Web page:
Fish kills reported on some Southwest Florida beaches. Blame it on red tide

The latest red tide update from the Florida Fish and Wildlife Conservation Commission isn’t due out for another day, but reports of red tide naking a comeback along Florida’s southwest coastline are growing.

Manatee County beaches are free and clear.

According to the Sept. 27 FWC red tide update, Karenia brevis — the organism response for red tide — was observed to be at low conditions offshore in southern Lee County and through much of Collier County. However, even before the next update is released Friday, FWC is reporting those levels in select areas of Collier County have risen to medium concentrations.

It’s having an impact, according to the Naples Daily News.

Medium concentrations were reported at Barefoot Beach and Vanderbilt Beach.

Once levels rise into the medium category, respiratory irritation and fish kills are likely, as well the closures of any shellfish harvesting operations in the affected zone.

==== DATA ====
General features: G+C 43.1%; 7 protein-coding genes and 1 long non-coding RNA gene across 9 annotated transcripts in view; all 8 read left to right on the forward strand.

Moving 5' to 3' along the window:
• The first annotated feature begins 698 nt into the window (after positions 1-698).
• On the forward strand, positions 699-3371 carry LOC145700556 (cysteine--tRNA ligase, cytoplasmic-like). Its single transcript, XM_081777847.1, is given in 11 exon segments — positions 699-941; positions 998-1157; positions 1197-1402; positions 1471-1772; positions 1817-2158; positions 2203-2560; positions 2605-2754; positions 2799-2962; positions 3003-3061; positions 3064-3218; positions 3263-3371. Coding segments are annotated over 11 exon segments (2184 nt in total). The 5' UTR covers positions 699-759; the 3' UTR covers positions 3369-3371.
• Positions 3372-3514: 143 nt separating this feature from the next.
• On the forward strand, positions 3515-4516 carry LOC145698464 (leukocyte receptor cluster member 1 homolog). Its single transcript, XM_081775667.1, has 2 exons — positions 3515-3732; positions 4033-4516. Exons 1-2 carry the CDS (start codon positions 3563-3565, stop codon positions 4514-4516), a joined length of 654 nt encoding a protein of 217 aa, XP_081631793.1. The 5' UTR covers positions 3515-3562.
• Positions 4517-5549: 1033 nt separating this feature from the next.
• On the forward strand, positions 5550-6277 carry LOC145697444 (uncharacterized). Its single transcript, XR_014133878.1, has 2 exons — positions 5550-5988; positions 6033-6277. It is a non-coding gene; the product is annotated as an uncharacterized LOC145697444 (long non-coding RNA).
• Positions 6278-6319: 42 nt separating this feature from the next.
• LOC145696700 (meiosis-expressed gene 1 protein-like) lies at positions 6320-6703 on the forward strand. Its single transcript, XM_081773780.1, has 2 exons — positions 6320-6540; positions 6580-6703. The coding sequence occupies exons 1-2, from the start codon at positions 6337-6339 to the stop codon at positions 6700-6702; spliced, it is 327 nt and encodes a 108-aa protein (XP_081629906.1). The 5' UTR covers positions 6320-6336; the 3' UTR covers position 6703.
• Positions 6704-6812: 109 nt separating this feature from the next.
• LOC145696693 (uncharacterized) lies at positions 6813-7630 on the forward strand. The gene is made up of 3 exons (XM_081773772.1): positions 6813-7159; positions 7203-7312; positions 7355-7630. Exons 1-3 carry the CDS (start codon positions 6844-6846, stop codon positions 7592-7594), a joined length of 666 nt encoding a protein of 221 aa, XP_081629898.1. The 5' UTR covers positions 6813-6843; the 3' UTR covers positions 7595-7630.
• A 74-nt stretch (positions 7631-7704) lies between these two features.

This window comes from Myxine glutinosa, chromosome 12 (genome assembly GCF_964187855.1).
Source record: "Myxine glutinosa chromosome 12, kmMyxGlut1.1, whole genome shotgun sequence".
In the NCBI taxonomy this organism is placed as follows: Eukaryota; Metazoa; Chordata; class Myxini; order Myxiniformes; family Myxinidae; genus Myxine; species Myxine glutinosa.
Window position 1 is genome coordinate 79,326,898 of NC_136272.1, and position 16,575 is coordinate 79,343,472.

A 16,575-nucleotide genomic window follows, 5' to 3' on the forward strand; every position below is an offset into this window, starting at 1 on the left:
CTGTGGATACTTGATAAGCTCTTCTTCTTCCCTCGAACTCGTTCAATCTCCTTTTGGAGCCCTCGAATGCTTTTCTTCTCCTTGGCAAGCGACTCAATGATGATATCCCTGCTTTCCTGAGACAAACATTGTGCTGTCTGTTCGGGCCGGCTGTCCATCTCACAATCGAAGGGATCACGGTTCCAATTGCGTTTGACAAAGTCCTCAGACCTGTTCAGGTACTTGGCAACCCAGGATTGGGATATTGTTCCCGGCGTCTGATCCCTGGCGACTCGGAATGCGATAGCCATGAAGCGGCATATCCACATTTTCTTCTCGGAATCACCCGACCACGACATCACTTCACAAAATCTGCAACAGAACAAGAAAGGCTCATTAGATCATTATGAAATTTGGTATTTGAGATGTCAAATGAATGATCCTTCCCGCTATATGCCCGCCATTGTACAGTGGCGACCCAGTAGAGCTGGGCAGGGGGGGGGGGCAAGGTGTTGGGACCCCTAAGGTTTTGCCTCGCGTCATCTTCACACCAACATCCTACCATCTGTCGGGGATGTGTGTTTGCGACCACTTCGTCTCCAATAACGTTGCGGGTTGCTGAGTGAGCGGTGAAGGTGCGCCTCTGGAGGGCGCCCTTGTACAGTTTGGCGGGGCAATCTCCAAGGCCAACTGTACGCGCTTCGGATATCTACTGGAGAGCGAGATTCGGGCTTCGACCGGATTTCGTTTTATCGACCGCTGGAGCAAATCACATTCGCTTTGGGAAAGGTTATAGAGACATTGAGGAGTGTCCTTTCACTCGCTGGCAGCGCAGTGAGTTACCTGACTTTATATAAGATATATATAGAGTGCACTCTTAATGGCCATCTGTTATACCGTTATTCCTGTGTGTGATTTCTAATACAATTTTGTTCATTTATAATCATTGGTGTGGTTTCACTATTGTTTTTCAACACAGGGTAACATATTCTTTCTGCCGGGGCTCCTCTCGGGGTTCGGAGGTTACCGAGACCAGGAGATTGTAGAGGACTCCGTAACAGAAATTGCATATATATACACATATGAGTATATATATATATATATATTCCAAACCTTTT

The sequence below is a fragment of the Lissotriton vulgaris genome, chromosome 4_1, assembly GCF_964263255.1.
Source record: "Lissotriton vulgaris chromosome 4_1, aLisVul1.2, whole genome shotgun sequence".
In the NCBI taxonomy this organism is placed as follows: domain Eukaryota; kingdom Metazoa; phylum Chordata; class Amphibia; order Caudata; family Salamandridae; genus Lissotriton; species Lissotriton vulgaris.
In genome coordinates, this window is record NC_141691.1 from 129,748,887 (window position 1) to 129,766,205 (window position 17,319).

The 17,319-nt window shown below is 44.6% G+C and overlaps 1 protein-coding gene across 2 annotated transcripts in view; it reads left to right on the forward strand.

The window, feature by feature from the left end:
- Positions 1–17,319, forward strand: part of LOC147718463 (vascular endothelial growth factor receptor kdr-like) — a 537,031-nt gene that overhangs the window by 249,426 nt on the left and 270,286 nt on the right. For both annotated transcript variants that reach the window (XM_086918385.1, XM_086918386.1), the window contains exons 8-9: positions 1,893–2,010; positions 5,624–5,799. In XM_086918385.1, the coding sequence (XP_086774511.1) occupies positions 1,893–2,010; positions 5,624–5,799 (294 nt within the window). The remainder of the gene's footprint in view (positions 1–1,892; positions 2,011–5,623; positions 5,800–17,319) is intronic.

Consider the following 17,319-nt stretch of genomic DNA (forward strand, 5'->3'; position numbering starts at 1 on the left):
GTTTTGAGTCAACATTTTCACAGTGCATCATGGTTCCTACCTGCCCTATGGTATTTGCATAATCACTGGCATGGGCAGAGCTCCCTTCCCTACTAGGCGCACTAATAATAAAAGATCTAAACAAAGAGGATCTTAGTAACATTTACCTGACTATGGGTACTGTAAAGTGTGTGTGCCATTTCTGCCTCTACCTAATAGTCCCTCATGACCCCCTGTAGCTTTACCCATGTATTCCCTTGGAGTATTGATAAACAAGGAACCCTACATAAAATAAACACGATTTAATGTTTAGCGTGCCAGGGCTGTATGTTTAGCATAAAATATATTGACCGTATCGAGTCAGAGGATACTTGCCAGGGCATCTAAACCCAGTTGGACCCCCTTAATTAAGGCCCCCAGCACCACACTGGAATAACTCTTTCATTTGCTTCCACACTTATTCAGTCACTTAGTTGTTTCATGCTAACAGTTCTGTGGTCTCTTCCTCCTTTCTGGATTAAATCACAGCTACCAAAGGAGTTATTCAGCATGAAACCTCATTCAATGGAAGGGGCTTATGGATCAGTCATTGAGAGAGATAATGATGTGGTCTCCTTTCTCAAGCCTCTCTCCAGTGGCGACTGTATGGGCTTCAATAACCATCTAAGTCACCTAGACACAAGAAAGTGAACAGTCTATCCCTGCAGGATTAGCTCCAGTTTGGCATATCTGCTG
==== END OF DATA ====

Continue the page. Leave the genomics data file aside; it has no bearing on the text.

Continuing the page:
Collier County officials tell the Naples Daily News that “intermittent” fish kills are being reported.

A small bloom appeared in Lee County last week at low conditions and testing is intensifying as warnings are already going out to people with respiratory issues who may be impacted by the presence of red tide.

Red tide “season” officially begins Oct. 1. It was in October of 2017 that the first blooms formed that would eventually turn 2018 into a tourism nightmare for businesses and tourism officials in Manatee County.

A red tide “advisory” is now in effect for Collier County, according to the city of Naples.

“Transport models predict that this will continue in Collier County for several days,” the city’s website states. “People with chronic respiratory illnesses such as asthma or emphysema should avoid going to the beach as these illnesses may be aggravated.”

According to the National Oceanic Atmospheric Administration, which can forecast bloom travels a few days out based on tides and currents, say this bloom in Collier County is, “patchy in nature and levels of respiratory irritation will vary locally.”

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Breaking News/Real Time Reporter Mark Young began his career in 1996 and has been with the Bradenton Herald since 2014. He has won more than a dozen awards over the years, including the coveted Lucy Morgan Award for In-Depth Reporting from the Florida Press Club and for beat reporting from the Society for Professional Journalists to name a few. His reporting experience is as diverse as the communities he covers.
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